Lifetimes and Magnetic Moments of States of Nitrogen Sixteen and Sodium Twenty-Two the Recoil-Into Method
The lifetimes and magnetic moments of some of the low lying states of ('16)N and ('22)Na have been measured by means of the recoil-into-vacuum technique. The nuclear states under study are produced by a nuclear reaction, which causes the excited nucleus to recoil out of the target at velocities that are several percent of the speed of light. The nucleus is stopped by a stopper (plunger), which can be set at a variable distance from the target. The (gamma)-rays from a nucleus that decays in flight will be Doppler shifted, while those that come from a nucleus that has stopped in the plunger will be unshifted. By determining the ratio of the shifted to total number of (gamma)-rays as a function of distance (and thus time), the lifetime can be determined. When the nucleus is recoiling in vacuum, its spin also experiences a Larmor precession induced by the hyperfine field of the atomic electrons. For light nuclei the hyperfine field can be calculated exactly, since it is generally due to a single 1s electron. The Larmor precession can be measured by its effect on the (gamma)-ray angular distribution, and the g-factor can be extracted. The lifetime of the 657 keV, 0(,1)('+) state in ('22)Na was measured in a singles experiment with the reaction ('19)F((alpha),n)('22)Na at a beam energy of 4.3 MeV. Lifetime and moment measurements were made on the 297 keV, 3(,1)(' -) and 397 keV, 1(,1)('-) states in ('16)N, with the reaction d(('15)N, p)('16)N. Measurements detecting the outgoing coincidence proton were made at a beam energy of 34 MeV, while singles measurements were performed at 20 MeV. The results obtained are: (tau)(('22)Na, 657, 0('+)) = 28.8 (+OR-) 1.0 ps; (tau)(('16)N, 297, 3('-)) = 121.2 (+OR-) 3.0 ps; (tau)(('16)N, 397, 1('-)) = 6.46 (+OR-) 0.20 ps; (VBAR)g(('16)N, 297, 3('-))(VBAR) = (+OR-) 0.499 (+OR-) 0.025. The results are compared to other measurements and to values predicted by several recent theories.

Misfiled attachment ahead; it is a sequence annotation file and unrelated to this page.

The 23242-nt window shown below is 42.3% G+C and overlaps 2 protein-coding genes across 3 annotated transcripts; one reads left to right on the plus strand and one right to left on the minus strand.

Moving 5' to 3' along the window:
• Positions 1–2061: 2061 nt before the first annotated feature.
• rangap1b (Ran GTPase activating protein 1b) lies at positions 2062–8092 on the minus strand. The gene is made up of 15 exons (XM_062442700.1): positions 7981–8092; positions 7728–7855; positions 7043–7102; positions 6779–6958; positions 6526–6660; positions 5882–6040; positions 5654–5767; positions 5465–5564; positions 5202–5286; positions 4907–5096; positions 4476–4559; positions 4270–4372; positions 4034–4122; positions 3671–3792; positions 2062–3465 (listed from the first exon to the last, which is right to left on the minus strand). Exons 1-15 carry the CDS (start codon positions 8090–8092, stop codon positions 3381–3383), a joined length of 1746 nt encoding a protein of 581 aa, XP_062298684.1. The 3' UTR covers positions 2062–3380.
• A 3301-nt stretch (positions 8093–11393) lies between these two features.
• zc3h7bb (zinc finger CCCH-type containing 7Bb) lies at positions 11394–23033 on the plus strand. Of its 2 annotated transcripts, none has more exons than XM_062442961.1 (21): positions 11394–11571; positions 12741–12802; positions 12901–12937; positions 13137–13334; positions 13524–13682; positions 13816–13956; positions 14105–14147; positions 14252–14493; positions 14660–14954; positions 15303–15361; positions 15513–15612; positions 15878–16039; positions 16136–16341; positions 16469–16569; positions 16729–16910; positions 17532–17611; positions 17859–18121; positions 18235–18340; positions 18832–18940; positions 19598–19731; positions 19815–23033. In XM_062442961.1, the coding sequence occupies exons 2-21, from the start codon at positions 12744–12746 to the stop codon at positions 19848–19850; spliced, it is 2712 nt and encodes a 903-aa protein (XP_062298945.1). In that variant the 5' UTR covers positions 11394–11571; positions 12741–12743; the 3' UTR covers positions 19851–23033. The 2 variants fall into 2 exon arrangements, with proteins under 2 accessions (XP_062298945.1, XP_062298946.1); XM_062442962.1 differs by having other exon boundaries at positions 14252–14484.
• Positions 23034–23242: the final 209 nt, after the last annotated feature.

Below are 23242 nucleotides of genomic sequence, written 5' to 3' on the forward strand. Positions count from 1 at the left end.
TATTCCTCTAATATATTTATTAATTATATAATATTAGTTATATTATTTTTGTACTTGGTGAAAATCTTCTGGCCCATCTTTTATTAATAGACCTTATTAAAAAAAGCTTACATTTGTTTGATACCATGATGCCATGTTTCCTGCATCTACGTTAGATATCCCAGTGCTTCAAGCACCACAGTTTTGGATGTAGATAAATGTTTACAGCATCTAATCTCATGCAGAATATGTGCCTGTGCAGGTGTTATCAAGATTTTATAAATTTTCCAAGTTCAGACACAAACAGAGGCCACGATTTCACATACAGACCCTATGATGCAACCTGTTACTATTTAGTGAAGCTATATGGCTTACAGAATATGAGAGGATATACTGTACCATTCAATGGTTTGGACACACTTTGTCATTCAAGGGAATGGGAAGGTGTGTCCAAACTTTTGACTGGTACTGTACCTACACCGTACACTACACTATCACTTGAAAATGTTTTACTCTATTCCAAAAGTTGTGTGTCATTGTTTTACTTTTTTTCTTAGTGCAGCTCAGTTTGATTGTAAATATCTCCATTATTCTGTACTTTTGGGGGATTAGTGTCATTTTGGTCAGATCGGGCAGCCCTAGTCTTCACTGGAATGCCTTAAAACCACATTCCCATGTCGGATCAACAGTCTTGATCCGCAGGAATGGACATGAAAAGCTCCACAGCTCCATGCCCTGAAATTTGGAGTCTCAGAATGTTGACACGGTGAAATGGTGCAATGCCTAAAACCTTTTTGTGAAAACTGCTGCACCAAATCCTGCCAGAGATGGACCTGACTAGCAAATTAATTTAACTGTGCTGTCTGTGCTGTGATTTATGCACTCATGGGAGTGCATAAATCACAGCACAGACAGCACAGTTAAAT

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- Physics: Nuclear